Biblical significance of the number forty (40)

Forty (40) is a special number in the Bible. Forty is the days of fasting to appease the wrath of God for man’s sins: the fasting proclaimed by Jonah at Nineveh, the fasting of Elijah when Israel worshipped Baal, and the fasting of Christ in the desert with the Devil. Forty is also the number of waiting for the beginning of the new creation: rain poured for forty days during the Great Flood, Moses stayed at Mount Sinai for forty days to receive the Ten Commandments, Israel wandered in the desert for forty years before reaching the Promised Land, and the Jesus stayed on earth for forty days after His Resurrection.

Forty (40) is the sum of two numbers: 33 and 7. Three (3) and seven (7) are both associated with divine perfection. Three (3) is the Trinity, the “Holy, Holy, Holy.” Christ lived for 33 years: 30 years of hidden life and 3 years of public ministry. Seven (7), on the other hand, is the Sabbath Day and the Sabbatical Year for the land to rest. There are also 7 Sacraments, 7 Churches, and and 7 Gifts of the Holy Spirit. Seven (7) squared is 49, which is one year before the Great Jubilee and one day before the Pentecost. The sum 49+3=52. There are 52 weeks in a year.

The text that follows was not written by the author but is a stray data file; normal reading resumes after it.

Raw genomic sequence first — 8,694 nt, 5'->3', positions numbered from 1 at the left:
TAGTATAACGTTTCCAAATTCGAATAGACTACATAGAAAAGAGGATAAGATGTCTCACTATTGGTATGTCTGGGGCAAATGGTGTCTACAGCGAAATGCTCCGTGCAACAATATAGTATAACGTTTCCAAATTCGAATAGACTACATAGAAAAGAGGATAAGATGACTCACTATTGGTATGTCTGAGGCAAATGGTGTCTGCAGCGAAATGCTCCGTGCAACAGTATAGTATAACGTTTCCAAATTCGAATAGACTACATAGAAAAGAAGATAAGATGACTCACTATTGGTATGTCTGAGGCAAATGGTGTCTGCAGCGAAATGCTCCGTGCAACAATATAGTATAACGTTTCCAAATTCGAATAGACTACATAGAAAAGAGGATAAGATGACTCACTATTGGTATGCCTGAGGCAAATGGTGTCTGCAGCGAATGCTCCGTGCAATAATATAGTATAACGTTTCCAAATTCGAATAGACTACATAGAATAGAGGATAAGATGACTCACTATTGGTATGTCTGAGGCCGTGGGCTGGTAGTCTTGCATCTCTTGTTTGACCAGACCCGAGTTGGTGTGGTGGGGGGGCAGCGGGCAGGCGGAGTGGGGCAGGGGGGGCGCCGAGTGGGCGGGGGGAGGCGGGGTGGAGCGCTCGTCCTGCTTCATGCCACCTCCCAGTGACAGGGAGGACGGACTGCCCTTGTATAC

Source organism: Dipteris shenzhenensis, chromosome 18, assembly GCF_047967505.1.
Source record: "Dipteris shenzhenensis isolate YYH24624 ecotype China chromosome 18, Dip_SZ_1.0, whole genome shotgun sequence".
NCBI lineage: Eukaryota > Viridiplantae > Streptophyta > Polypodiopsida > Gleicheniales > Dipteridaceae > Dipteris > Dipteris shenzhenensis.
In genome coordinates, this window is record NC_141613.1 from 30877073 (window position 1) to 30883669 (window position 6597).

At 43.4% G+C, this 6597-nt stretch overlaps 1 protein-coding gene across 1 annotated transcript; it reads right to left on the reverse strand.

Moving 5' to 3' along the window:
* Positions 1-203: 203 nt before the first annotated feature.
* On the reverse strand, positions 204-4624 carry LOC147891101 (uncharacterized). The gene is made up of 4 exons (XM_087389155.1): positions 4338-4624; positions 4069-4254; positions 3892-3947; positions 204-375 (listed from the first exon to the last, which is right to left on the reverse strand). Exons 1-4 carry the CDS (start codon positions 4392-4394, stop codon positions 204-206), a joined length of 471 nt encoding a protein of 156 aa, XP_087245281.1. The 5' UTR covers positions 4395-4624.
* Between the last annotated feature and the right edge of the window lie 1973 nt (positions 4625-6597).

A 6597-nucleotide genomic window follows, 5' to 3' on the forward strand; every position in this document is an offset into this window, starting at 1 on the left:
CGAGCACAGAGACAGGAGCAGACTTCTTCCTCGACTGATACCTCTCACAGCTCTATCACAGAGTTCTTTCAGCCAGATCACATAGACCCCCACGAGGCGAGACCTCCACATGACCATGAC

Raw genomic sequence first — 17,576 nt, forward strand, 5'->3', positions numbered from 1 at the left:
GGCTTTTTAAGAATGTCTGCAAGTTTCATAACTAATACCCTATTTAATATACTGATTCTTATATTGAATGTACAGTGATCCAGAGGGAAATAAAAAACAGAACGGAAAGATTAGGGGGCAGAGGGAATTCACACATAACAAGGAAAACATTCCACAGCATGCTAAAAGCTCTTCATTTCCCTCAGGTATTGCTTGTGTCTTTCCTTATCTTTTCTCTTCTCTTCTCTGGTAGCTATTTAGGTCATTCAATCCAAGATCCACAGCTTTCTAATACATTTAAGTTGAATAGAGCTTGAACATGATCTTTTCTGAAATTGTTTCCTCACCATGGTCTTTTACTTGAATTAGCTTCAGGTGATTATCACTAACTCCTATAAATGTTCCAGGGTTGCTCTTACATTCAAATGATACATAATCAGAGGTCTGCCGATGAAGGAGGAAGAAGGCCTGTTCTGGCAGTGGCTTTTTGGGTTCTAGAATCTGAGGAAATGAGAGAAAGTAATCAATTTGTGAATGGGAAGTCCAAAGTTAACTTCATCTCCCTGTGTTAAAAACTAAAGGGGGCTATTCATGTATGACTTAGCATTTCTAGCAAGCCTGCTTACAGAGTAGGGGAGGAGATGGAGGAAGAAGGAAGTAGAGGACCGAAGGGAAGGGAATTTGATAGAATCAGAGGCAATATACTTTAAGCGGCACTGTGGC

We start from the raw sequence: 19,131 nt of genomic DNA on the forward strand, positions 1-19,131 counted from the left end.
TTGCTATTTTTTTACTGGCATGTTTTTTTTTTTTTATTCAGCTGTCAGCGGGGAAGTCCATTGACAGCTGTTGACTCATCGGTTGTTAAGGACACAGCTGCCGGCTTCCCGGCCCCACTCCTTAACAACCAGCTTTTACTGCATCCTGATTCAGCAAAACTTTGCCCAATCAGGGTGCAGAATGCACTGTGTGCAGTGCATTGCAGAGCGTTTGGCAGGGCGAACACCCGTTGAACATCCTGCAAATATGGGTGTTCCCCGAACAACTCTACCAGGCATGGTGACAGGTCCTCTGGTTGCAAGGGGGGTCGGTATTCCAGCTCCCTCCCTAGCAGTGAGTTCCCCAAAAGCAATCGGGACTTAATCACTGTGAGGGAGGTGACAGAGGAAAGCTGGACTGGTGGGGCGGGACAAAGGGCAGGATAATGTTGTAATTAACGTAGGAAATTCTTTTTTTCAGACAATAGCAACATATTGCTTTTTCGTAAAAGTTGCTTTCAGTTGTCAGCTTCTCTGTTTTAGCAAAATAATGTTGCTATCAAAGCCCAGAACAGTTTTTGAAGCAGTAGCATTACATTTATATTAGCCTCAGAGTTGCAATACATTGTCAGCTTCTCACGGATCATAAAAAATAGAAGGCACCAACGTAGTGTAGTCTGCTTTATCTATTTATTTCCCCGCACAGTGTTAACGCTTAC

Forty (40) is also the product of two numbers: 4 and 10. Four (4) means the compass directions: North, South, East, and West. Ten (10) means divine rule: 10 Commandments. Notice that 10 = 7+3 and 4=7-3, so that 40=4×10=(7-3)(7+3)=7^2-3^2=49-9. Therefore, 40 is the difference of the squares of the two divine numbers 7 and 3. So we may interpret 40 as the patience of God:

O the Lord, the Lord God, merciful and gracious, patient and of much compassion, and true, Who keepest mercy unto thousands: who takest away iniquity, and wickedness, and sin, and no man of himself is innocent before thee. Who renderest the iniquity of the fathers to the children, and to the grandchildren, unto the third and fourth generation. (Ex 34:6–9)

Advertisements

About Quirino M. Sugon Jr
Theoretical Physicist in Manila Observatory

Leave a Reply

Fill in your details below or click an icon to log in:

WordPress.com Logo

You are commenting using your WordPress.com account. Log Out / Change )

Twitter picture

You are commenting using your Twitter account. Log Out / Change )

Facebook photo

You are commenting using your Facebook account. Log Out / Change )

Google+ photo

You are commenting using your Google+ account. Log Out / Change )

Connecting to %s

%d bloggers like this: